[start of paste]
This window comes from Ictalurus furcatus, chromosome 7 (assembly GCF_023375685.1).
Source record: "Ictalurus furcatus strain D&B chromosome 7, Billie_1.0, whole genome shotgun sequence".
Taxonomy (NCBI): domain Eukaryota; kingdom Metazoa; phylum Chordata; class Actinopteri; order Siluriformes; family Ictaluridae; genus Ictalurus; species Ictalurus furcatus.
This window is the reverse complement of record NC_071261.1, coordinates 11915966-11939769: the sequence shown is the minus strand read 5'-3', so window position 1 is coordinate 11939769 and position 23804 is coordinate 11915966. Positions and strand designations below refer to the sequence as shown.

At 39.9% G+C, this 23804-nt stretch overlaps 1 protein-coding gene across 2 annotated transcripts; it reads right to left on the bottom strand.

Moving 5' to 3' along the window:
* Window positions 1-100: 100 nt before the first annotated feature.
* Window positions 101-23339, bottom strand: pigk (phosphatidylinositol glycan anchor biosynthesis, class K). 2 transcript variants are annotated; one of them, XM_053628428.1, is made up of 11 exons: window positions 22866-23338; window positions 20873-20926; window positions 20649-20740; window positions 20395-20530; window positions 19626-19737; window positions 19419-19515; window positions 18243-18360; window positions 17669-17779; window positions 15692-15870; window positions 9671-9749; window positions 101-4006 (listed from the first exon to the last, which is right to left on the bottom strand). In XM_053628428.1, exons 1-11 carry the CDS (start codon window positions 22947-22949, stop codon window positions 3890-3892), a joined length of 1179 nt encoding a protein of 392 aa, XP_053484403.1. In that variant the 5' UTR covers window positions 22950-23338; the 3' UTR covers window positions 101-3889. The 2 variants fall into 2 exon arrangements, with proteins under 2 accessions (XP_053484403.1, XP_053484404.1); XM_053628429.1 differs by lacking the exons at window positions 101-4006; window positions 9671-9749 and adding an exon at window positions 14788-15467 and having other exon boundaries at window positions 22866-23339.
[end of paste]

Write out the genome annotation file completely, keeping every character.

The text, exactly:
This window comes from Ictalurus furcatus, chromosome 7 (assembly GCF_023375685.1).
Source record: "Ictalurus furcatus strain D&B chromosome 7, Billie_1.0, whole genome shotgun sequence".
Taxonomy (NCBI): domain Eukaryota; kingdom Metazoa; phylum Chordata; class Actinopteri; order Siluriformes; family Ictaluridae; genus Ictalurus; species Ictalurus furcatus.
This window is the reverse complement of record NC_071261.1, coordinates 11915966-11939769: the sequence shown is the minus strand read 5'-3', so window position 1 is coordinate 11939769 and position 23804 is coordinate 11915966. Positions and strand designations below refer to the sequence as shown.

At 39.9% G+C, this 23804-nt stretch overlaps 1 protein-coding gene across 2 annotated transcripts; it reads right to left on the bottom strand.

Moving 5' to 3' along the window:
* Window positions 1-100: 100 nt before the first annotated feature.
* Window positions 101-23339, bottom strand: pigk (phosphatidylinositol glycan anchor biosynthesis, class K). 2 transcript variants are annotated; one of them, XM_053628428.1, is made up of 11 exons: window positions 22866-23338; window positions 20873-20926; window positions 20649-20740; window positions 20395-20530; window positions 19626-19737; window positions 19419-19515; window positions 18243-18360; window positions 17669-17779; window positions 15692-15870; window positions 9671-9749; window positions 101-4006 (listed from the first exon to the last, which is right to left on the bottom strand). In XM_053628428.1, exons 1-11 carry the CDS (start codon window positions 22947-22949, stop codon window positions 3890-3892), a joined length of 1179 nt encoding a protein of 392 aa, XP_053484403.1. In that variant the 5' UTR covers window positions 22950-23338; the 3' UTR covers window positions 101-3889. The 2 variants fall into 2 exon arrangements, with proteins under 2 accessions (XP_053484403.1, XP_053484404.1); XM_053628429.1 differs by lacking the exons at window positions 101-4006; window positions 9671-9749 and adding an exon at window positions 14788-15467 and having other exon boundaries at window positions 22866-23339.